In vitro fertilization (IVF) is a relatively successful fertility treatment for women struggling with infertility. One's chances of successfully carrying a pregnancy through IVF depend on certain factors, like the presence of endometriosis. Endometriosis may play a part in IVF failure as it alters the reproductive environment. Here's an in-depth look at the condition and its correlation with IVF failure:
Endometriosis is a condition characterized by the growth of endometrial tissue outside the uterus. The tissue may grow in the fallopian tubes, ovaries, and around the pelvis. Common symptoms of endometriosis include painful periods, heavy menstrual bleeding, pain during intercourse, fatigue, constipation, and pain with bowel movements during a menstrual period. Some patients have silent endometriosis, so they don't experience these symptoms. For many, endometriosis only becomes a concern when they seek infertility treatment. Endometriosis may make it more difficult for one to get pregnant.
A fertility specialist may recommend IVF if one has difficulty getting pregnant. IVF is an assistive reproductive technology that involves combining eggs and sperm outside the womb and placing the resulting embryos into the womb. Endometriosis may prevent the treatment's success because of its impact on the ovaries and uterus.
The condition may impact one's ovarian reserve if endometriomas form around the ovaries. Endometriomas are cysts that develop when endometrial tissue grows outside the uterus. They may reduce one's egg quality and quantity, resulting in fewer viable eggs during the IVF egg retrieval cycle. Fertility specialists typically need to retrieve many eggs to improve the chances of successful fertilization. Retrieving a few eggs may reduce the chances of successful fertilization and embryo transfer, resulting in IVF failure. Reduced egg quality may also lower oocyte and embryo quality, affecting IVF success.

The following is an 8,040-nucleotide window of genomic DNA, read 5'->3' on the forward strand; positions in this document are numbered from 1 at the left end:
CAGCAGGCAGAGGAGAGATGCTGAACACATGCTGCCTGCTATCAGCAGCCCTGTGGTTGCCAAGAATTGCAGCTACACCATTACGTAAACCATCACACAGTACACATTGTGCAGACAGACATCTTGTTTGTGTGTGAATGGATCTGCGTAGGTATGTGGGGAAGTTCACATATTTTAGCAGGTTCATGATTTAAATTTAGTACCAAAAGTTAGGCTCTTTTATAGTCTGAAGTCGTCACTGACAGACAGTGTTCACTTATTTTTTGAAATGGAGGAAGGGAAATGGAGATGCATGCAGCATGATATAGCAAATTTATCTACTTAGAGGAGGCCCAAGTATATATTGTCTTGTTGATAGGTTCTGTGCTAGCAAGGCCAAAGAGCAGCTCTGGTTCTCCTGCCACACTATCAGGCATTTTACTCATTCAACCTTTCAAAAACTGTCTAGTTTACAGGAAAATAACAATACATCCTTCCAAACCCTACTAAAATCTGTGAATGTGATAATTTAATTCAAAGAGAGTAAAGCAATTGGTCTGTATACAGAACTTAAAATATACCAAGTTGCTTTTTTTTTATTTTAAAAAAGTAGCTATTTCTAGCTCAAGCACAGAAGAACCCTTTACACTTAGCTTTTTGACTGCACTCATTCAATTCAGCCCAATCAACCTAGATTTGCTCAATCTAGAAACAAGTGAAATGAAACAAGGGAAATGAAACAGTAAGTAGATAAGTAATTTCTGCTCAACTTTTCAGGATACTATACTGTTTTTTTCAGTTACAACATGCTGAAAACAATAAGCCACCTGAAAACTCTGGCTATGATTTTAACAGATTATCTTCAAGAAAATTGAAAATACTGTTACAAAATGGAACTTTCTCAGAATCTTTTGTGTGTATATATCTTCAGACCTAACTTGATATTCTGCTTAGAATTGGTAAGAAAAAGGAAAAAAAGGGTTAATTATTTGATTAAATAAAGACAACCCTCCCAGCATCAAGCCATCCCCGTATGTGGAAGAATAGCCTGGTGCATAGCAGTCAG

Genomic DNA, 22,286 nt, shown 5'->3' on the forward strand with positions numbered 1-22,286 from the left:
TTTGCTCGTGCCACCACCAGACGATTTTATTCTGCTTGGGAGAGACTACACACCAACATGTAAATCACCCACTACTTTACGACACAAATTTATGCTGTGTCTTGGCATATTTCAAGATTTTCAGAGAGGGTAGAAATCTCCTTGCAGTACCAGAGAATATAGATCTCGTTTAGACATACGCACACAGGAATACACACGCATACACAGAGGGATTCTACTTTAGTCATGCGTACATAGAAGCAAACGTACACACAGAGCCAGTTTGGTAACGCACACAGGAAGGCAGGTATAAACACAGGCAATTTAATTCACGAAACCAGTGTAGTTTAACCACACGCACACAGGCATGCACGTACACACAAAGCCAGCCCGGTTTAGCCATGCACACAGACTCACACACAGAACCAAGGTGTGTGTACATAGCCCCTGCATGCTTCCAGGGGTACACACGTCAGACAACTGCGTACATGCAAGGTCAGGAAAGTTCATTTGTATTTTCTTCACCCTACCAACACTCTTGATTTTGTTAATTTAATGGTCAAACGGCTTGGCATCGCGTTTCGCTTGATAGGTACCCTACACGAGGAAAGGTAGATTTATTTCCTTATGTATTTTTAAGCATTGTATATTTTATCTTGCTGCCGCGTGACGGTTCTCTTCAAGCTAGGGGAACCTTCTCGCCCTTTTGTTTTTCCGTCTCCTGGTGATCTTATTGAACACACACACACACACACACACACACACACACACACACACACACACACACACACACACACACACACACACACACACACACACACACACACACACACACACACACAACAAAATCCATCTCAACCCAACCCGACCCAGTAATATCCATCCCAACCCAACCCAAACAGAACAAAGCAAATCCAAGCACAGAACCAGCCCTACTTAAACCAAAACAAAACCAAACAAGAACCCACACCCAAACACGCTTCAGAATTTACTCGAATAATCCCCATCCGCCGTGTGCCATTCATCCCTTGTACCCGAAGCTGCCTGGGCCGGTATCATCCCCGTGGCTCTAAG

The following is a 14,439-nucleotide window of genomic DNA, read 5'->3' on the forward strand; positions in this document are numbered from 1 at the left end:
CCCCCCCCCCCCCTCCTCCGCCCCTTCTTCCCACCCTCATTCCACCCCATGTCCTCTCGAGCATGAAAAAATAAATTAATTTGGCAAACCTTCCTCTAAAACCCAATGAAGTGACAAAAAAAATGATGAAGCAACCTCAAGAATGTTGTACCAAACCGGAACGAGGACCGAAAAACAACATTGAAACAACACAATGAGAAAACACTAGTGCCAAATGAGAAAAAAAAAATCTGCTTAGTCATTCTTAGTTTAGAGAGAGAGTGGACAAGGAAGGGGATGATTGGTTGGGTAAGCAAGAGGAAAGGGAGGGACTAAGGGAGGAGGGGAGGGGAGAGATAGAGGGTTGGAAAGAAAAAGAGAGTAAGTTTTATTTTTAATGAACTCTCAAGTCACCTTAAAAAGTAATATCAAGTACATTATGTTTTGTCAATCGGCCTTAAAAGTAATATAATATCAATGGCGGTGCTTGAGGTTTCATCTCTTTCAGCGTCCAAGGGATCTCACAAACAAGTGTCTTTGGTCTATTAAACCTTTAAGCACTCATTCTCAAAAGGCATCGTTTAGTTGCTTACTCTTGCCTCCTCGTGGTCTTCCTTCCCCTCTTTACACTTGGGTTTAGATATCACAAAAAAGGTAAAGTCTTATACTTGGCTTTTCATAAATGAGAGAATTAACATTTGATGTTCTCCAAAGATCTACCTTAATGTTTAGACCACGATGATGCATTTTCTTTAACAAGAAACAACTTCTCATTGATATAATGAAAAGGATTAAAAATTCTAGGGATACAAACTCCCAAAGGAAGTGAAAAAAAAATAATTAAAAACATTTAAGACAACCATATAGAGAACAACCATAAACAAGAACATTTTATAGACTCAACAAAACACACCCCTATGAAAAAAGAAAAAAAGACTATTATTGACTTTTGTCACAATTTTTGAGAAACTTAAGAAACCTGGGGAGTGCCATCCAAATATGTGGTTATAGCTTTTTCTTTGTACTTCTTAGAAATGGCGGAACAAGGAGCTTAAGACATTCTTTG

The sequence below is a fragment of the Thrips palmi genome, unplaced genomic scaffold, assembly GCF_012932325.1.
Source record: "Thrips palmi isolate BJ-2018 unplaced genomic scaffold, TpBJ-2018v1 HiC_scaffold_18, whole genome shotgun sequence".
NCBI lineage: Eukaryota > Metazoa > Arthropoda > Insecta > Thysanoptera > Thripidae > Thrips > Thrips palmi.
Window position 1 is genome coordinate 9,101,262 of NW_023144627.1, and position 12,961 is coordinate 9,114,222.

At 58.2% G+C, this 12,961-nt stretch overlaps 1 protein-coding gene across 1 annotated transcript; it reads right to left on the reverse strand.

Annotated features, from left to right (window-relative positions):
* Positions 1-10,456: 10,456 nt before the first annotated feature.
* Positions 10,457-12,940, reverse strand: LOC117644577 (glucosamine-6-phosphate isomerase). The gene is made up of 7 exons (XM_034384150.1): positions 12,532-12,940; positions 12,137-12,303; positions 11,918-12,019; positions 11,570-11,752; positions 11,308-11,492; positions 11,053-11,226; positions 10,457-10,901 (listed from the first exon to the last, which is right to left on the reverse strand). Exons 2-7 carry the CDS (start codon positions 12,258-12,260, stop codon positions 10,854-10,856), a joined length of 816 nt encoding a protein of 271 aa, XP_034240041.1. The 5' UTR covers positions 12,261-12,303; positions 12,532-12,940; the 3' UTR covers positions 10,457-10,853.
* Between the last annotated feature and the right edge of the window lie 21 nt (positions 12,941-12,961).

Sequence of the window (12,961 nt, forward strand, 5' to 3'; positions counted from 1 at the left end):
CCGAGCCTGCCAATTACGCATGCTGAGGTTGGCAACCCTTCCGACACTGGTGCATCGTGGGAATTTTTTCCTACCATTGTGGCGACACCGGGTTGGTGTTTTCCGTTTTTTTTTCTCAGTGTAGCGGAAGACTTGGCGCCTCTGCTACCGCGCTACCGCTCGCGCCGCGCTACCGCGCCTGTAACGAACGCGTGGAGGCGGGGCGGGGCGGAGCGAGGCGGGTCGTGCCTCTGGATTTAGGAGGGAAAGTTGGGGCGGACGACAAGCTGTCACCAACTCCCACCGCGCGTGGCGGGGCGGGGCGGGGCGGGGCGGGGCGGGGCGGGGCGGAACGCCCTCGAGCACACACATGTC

Endometriosis may also cause poor embryo implantation, which can cause IVF failure. The illness may result in progesterone resistance, preventing the hormone from preparing the uterine lining for embryo implantation. Progesterone typically supports pregnancy by thickening the uterine lining. Without it, IVF patients may be unable to carry a pregnancy, regardless of the embryo quality.
IVF patients with poor outcomes need to meet with their doctors to determine the next steps in treatment. Fertility specialists may order endometriosis tests if they suspect the condition is responsible for the failure. Common procedures used to test for endometriosis include transvaginal ultrasounds, magnetic resonance imaging (MRI) tests, laparoscopies, and BCL6 tests.
Transvaginal ultrasounds provide visuals on one's reproductive system, so they may help highlight endometriomas. MRIs offer more detailed images than ultrasounds and may help determine the extent of endometriosis. Laparoscopies involve making small incisions around the abdomen and using a small camera to look for endometriomas. Doctors may remove tissue samples during laparoscopies if they find suspicious growths for further testing. The tissues may be tested for BCL6 markers to determine if patients have endometriosis. BCL6 is a protein biomarker associated with inflammation. This means elevated BCL6 scores may indicate endometriosis.
Fertility specialists may recommend trying IVF again if the tests are negative for endometriosis. If the tests are positive for endometriosis, specialists may recommend first undergoing treatment to improve the chances of success. Treatment may entail hormone therapy or laparoscopic surgery. Hormone therapy may slow the growth of endometriosis implants, whereas laparoscopy may remove existing implants. In severe endometriosis cases, doctors may recommend laparoscopies followed by hormone treatments to manage endometriosis. After treatment, one may need to wait several months before trying IVF.
Endometriosis may cause infertility and IVF failure. The condition may cause ovarian cysts, affecting egg quality and quantity. Low egg quality and quantity may reduce the chances of a successful pregnancy. Endometriosis may also create a poor uterine environment, lowering the chances of successful embryo implantation. Undergoing endometriosis testing and treatment may better one's chances of getting pregnant.